Add to all this that Somerville will be reading at the release of The Pale King, David Foster Wallace’s latest posthumous effort, alongside Adam Levin, and I’m certain he’s someone worth paying attention to.

::

Sarah Vowell (comedic social commentator, This American Life contributing editor, and voice of the adorable Violet in The Incredibles)  tackles Hawaii’s incongruous diet (its love of plate lunches and loco moco) and makes an astonishingly fun trailer for it:

It brings new meaning to Anthony Doerr’s comments on books as recipes, which, according to GOOD, are ripe for a redesign.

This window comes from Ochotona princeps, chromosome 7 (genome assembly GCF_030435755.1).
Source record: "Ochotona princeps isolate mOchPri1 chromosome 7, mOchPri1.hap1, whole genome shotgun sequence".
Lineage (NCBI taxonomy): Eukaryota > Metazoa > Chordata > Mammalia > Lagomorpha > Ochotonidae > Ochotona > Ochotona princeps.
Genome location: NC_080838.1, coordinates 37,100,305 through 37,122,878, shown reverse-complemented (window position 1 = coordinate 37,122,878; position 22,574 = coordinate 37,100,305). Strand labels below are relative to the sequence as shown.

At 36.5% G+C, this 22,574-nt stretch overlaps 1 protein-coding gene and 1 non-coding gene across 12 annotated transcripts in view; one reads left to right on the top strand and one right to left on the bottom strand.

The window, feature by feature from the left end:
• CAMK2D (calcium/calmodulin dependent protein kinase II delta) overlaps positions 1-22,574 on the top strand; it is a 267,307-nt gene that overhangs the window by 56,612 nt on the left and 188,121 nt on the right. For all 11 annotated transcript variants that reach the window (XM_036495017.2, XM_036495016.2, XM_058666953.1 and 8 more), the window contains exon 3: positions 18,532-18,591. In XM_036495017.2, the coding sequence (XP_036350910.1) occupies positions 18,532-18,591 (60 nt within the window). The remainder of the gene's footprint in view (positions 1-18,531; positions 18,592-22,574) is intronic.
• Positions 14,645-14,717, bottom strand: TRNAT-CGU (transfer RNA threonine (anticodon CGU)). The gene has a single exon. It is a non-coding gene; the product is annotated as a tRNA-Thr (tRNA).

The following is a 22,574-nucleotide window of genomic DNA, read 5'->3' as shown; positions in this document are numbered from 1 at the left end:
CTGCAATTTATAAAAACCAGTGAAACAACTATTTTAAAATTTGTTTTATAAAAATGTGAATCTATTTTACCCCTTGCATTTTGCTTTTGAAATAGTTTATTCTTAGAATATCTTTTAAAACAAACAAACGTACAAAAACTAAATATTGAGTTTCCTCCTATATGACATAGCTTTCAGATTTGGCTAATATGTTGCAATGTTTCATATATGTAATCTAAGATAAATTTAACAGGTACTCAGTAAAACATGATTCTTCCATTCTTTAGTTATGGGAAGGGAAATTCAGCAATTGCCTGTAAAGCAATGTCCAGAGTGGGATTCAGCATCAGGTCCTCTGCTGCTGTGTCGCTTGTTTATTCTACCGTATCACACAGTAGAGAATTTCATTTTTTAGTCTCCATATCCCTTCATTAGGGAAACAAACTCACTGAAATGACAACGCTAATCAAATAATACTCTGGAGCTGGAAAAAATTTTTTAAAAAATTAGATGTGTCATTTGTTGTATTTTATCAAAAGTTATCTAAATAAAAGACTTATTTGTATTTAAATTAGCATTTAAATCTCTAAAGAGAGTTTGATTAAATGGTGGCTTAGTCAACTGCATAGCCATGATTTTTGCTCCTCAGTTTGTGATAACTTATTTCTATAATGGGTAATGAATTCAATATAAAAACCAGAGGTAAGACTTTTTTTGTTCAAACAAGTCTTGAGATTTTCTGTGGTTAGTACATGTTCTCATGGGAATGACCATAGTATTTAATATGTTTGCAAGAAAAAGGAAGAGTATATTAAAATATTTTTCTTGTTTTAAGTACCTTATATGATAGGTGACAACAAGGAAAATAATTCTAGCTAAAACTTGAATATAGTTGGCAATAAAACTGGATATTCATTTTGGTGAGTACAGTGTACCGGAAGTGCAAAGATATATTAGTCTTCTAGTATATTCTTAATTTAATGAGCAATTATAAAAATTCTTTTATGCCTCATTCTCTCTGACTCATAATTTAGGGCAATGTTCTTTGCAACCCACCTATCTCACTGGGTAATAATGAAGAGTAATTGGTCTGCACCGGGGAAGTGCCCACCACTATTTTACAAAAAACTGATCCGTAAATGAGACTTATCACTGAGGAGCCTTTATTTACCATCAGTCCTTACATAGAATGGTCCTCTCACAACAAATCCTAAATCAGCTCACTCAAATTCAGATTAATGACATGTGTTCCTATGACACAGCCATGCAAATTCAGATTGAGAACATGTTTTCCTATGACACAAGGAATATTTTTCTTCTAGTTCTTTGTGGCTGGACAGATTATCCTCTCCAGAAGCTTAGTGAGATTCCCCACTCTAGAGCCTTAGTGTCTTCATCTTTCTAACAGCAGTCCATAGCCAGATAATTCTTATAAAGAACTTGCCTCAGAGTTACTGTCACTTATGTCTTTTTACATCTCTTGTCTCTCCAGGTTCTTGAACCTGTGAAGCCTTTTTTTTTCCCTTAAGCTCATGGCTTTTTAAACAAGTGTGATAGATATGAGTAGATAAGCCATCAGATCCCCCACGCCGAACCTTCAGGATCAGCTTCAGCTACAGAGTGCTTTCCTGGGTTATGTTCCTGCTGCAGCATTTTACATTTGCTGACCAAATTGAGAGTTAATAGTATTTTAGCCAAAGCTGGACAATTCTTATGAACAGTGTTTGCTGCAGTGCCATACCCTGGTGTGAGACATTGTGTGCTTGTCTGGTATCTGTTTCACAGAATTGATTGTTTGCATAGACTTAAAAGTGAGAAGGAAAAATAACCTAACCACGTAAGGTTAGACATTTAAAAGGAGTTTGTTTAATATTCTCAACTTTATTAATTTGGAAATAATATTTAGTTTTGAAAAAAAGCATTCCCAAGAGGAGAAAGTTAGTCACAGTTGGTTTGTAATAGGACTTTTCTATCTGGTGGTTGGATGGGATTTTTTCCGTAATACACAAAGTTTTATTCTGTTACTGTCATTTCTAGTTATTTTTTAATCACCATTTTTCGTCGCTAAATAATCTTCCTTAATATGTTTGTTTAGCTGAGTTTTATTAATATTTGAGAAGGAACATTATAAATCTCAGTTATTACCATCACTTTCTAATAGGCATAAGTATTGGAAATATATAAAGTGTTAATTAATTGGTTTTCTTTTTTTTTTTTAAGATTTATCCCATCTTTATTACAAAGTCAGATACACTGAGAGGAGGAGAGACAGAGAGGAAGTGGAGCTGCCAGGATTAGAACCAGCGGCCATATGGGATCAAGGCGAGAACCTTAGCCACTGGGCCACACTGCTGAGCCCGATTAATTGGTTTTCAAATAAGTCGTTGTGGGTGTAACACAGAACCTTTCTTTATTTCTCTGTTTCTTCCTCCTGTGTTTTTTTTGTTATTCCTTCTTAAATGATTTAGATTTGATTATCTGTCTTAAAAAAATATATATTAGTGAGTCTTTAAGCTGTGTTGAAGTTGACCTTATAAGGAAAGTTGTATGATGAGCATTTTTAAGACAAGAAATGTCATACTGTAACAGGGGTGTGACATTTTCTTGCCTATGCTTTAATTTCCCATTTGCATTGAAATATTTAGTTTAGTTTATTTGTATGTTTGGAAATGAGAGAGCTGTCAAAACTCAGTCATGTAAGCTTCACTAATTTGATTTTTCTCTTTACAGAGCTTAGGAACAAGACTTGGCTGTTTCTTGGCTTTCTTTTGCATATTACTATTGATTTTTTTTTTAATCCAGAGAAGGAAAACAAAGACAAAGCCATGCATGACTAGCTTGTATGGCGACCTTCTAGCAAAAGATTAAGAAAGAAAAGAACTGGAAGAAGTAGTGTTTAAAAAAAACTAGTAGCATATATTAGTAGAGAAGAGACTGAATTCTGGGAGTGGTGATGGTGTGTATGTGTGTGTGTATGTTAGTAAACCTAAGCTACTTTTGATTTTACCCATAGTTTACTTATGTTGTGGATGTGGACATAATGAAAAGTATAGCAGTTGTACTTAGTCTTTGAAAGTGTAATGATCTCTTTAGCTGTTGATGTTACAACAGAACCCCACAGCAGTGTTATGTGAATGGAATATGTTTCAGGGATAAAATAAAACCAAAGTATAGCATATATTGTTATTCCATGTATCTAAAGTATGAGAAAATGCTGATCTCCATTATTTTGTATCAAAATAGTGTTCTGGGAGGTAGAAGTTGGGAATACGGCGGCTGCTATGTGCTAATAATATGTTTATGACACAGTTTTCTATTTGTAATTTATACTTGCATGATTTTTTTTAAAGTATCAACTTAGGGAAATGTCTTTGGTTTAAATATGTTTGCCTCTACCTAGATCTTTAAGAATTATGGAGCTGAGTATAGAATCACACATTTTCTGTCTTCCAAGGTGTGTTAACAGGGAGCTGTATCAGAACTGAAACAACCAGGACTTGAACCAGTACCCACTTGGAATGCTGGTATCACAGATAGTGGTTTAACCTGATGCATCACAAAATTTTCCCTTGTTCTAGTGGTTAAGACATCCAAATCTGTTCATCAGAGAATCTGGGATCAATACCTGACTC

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Speaking of GOOD and recipe redesigns, The Flavour Thesaurus beautifully melds the worlds of design and food. By British food columnist Niki Segnit, the book “lists 99 flavors and common flavor pairings for home cooks, say, combining celery and horseradish or melding tomato and anchovy,” writes Peter Smith. “Each of the 900 pairings…comes with a short digression. You can learn about the history of the Bloody Mary, which didn’t originally include celery and horseradish, or read a brief description of pizza and umami.”

::

Finally, at a reading last night, I  got to see two local poets: the lovely Simone Muench, whom I’d heard of (she was featured recently in The Believer) and Jennifer Karmen, whom I had not but whose book, Aaaaaaalice, I am now on the hunt for. Neither of these women were the main event, but they were the stars of the show.